At this point, I was rather incensed that Tink was playing fast and loose with one of the most interesting figures whose image was recorded in the Zapruder film and by others with cameras in Dealey Plaza at the time. I therefore initiated a thread on The Education Forum to discuss it, entitled "Tink's performance in The New York Times: Josiah Thompson shows his true colors". Among my earliest posts was one laying out arguments that Tink had shaded the evidence in a number of important respects, where I would later add photographs to support my points. When David S. Lifton, the author of Best Evidence (1980), asked for "credible evidence" that Witt was not the person he claimed to be to the HSCA, I posted three images that supported my objections to their identification:

(1) As I have previously observed, the Umbrella Man and the Cuban were obviously together, where any explanation of the presence of the Umbrella Man must account for their association:


(2) While everyone else in Dealey Plaza was dumbfounded, the Umbrella man and the Cuban did not act surprised by the assassination--and their faces have been obscured in certain photos, which is highly suspicious by itself:


(3) Moreover, they hang around together, sitting on the curb, as though nothing especially unusual had taken place, where I had supposed virtually everyone would agree that their behavior is abnormal under these circumstances:


When Jim DiEugenio, the author of Destiny Betrayed (1992), posted this summary of Witt's testimony, I thought the case against Witt was cinched:

Posted 25 November 2011 - 07:36 PM

Has anyone read Witt's testimony of late? I don't think so.These are some of the things he said.

1.) He never planned on doing what he did until that morning.

2.) He did not know the exact parade route.

3.) He just happened to wander around for a walk and guessed where it would be.

4.) Contrary to what Cliff says, he did what he did with no relation to JFK's policies, only Joe Sr.

5.) What did the Cuban looking guy say? Words to the effect, They shot those people. (Oh really Louie?)

6.) Admits he sat there for up to three minutes and that he never even looked behind him at the picket fence! (Truly surprising.)

7.) He never did anything like this before or since, and he was not a member of any conservative group or organization.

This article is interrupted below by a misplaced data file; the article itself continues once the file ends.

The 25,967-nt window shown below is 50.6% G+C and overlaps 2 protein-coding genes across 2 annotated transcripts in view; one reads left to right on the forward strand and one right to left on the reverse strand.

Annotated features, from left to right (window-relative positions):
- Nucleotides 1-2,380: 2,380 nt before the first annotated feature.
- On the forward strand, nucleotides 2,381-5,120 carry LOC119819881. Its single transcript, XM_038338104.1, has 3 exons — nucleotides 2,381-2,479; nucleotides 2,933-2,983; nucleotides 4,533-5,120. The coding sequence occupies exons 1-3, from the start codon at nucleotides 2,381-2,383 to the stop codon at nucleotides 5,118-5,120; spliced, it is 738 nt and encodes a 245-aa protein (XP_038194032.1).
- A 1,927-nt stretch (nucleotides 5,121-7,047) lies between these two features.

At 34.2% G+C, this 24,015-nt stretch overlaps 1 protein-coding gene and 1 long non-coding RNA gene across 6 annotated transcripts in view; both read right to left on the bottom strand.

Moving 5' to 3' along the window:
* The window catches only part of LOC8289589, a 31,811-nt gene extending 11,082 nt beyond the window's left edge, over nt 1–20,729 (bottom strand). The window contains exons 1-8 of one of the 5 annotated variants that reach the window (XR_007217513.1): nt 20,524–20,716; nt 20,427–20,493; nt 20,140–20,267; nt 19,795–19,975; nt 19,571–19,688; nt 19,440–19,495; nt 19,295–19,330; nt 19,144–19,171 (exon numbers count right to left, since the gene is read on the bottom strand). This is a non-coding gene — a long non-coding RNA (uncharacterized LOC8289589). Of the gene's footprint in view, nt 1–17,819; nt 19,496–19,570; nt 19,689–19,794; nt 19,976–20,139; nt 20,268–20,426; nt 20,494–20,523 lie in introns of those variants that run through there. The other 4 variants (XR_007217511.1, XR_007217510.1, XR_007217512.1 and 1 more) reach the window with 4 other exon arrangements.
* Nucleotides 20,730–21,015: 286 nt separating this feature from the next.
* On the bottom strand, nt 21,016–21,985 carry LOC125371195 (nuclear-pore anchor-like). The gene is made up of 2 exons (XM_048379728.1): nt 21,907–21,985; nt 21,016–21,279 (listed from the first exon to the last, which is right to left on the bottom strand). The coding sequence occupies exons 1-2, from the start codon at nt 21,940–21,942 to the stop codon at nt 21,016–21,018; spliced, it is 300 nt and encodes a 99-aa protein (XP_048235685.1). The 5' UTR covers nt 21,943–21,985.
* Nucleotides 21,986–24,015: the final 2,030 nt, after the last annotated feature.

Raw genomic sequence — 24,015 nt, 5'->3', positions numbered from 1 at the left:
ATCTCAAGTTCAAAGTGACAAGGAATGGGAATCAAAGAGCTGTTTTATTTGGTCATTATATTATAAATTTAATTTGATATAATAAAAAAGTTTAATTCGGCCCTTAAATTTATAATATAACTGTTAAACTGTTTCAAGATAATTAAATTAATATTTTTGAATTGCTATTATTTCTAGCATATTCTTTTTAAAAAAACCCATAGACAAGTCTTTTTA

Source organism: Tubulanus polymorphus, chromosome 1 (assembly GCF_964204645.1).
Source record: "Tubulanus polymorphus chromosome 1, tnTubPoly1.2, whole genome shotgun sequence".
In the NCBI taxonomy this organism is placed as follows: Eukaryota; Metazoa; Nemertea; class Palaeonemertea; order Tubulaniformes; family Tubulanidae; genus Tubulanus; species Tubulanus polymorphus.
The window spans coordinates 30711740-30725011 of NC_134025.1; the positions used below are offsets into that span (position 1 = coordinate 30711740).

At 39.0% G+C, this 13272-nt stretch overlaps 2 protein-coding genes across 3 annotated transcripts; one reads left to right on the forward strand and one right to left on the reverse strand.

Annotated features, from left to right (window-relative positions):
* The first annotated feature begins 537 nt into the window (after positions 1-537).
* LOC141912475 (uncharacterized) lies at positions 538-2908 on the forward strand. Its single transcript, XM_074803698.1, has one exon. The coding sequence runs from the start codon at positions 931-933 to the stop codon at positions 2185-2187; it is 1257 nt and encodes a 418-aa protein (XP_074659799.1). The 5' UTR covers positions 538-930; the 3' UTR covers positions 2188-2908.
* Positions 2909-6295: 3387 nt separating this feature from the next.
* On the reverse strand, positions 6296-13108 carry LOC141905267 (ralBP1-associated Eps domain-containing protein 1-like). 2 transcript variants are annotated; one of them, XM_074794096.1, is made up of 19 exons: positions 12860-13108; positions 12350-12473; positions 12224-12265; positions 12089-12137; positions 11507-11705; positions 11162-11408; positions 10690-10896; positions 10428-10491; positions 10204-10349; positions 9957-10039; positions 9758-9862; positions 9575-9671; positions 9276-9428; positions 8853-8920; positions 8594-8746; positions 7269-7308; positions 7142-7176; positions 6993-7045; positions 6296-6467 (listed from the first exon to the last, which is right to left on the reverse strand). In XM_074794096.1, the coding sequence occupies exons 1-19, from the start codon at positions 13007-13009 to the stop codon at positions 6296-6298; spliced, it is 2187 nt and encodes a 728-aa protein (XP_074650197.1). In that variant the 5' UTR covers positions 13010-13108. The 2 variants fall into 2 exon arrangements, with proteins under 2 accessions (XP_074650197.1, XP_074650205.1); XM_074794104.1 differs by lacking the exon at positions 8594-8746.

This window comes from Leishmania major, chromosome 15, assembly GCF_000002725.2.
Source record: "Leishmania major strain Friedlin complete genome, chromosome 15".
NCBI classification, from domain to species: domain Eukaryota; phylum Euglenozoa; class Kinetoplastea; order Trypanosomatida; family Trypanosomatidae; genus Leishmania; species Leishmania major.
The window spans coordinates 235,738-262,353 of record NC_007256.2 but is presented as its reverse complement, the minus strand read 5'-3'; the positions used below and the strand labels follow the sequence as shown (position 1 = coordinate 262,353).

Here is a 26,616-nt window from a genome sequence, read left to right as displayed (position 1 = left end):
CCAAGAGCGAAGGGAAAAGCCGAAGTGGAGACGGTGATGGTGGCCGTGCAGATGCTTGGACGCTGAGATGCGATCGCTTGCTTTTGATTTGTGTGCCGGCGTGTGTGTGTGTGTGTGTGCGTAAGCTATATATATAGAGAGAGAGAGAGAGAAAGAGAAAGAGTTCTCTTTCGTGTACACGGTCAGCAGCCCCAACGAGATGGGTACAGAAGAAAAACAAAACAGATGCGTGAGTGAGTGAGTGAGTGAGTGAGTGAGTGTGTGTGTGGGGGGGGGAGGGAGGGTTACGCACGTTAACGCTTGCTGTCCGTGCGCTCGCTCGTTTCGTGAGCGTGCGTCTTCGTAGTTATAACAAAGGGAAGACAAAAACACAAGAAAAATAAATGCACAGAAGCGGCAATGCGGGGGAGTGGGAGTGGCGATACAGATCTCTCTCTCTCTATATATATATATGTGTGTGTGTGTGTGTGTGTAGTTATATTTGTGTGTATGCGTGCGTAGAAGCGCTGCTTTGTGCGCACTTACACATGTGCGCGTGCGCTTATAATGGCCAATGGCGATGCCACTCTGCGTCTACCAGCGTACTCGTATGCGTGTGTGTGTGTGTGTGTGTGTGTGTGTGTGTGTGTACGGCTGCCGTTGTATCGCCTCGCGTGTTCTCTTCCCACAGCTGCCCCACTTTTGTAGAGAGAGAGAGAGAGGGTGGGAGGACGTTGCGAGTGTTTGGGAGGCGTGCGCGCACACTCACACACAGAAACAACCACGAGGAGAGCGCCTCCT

8.) He placed the umbrella on the sidewalk and then picked it up. He wavers on whether this is definitely the umbrella he had that day.

9.) He often uses the conditional, like I think that is me, or that may be the guy I sat next to.

At this point in time, I felt very confident that Jim and I were right in debunking Tink's suggestion that the Umbrella man was Louie Steven Witt, including that Tink was assuming that identification, when it is instead a conclusion that requires its own substantiation evidence. In logic, this is called "begging the question" by assuming what requires independent proof. He was ignoring that more reasonable identifications would be of the the scenario, I thought, to a "t". The very idea that Witt would offer this fantastic story about Joe Kennedy, which is preposterous on its face, and Tink would claim it was "so extraordinary and unbelievable it must be true", struck me as simply absurd.


It seemed far more likely that, by pumping his umbrella, Witt was signaling to the assassins that JFK was still alive, which makes sense, rather than an obscure historical allusion that no one, including Jack, would have grasped. By remarking that there are always alternative explanations that might be true, when you isolate one element of a complex picture, Tink was employing the technique known as "divide and conquer". If all you knew were what Tink had presented in this little clip, then you could rather easily be taken in; but once you consider the other evidence we have available, his scenario is not remotely plausible. But I thought it would be appropriate to review what others have thought, so I turned to Jim Marrs' classic study, Crossfire (1989), pp. 29-32, for such light as it might shed on the subject.


About the time that Kennedy was first hit by a bullet, two men standing near each other on the north sidewalk of Elm Street acted most strangelyone began pumping a black umbrella while the other waved his right arm high in the air.


The Umbrella Man and the Cuban raising his fist